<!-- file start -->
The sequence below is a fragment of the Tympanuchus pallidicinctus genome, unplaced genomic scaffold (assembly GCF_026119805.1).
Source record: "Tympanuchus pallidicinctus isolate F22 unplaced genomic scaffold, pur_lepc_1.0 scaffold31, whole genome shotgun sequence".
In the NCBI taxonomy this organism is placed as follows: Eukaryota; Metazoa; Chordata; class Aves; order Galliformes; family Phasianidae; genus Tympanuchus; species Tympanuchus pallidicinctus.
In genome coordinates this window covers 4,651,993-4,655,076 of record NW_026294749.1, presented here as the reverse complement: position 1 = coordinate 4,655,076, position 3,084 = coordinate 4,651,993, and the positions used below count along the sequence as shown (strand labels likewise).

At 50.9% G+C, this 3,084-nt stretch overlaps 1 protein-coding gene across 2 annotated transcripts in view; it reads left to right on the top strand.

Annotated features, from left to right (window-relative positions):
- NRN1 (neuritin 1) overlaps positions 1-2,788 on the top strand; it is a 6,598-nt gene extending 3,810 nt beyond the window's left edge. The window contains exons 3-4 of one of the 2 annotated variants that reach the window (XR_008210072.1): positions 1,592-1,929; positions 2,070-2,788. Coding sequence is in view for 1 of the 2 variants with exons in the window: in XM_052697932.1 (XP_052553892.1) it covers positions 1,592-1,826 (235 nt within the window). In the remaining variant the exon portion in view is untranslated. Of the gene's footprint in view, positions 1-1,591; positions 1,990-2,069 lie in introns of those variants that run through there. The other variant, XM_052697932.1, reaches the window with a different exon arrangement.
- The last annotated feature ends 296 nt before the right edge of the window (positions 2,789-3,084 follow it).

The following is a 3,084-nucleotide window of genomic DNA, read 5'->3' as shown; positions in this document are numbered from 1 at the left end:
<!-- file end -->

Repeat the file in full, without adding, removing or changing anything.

The sequence below is a fragment of the Tympanuchus pallidicinctus genome, unplaced genomic scaffold (assembly GCF_026119805.1).
Source record: "Tympanuchus pallidicinctus isolate F22 unplaced genomic scaffold, pur_lepc_1.0 scaffold31, whole genome shotgun sequence".
In the NCBI taxonomy this organism is placed as follows: Eukaryota; Metazoa; Chordata; class Aves; order Galliformes; family Phasianidae; genus Tympanuchus; species Tympanuchus pallidicinctus.
In genome coordinates this window covers 4,651,993-4,655,076 of record NW_026294749.1, presented here as the reverse complement: position 1 = coordinate 4,655,076, position 3,084 = coordinate 4,651,993, and the positions used below count along the sequence as shown (strand labels likewise).

At 50.9% G+C, this 3,084-nt stretch overlaps 1 protein-coding gene across 2 annotated transcripts in view; it reads left to right on the top strand.

Annotated features, from left to right (window-relative positions):
- NRN1 (neuritin 1) overlaps positions 1-2,788 on the top strand; it is a 6,598-nt gene extending 3,810 nt beyond the window's left edge. The window contains exons 3-4 of one of the 2 annotated variants that reach the window (XR_008210072.1): positions 1,592-1,929; positions 2,070-2,788. Coding sequence is in view for 1 of the 2 variants with exons in the window: in XM_052697932.1 (XP_052553892.1) it covers positions 1,592-1,826 (235 nt within the window). In the remaining variant the exon portion in view is untranslated. Of the gene's footprint in view, positions 1-1,591; positions 1,990-2,069 lie in introns of those variants that run through there. The other variant, XM_052697932.1, reaches the window with a different exon arrangement.
- The last annotated feature ends 296 nt before the right edge of the window (positions 2,789-3,084 follow it).

The following is a 3,084-nucleotide window of genomic DNA, read 5'->3' as shown; positions in this document are numbered from 1 at the left end: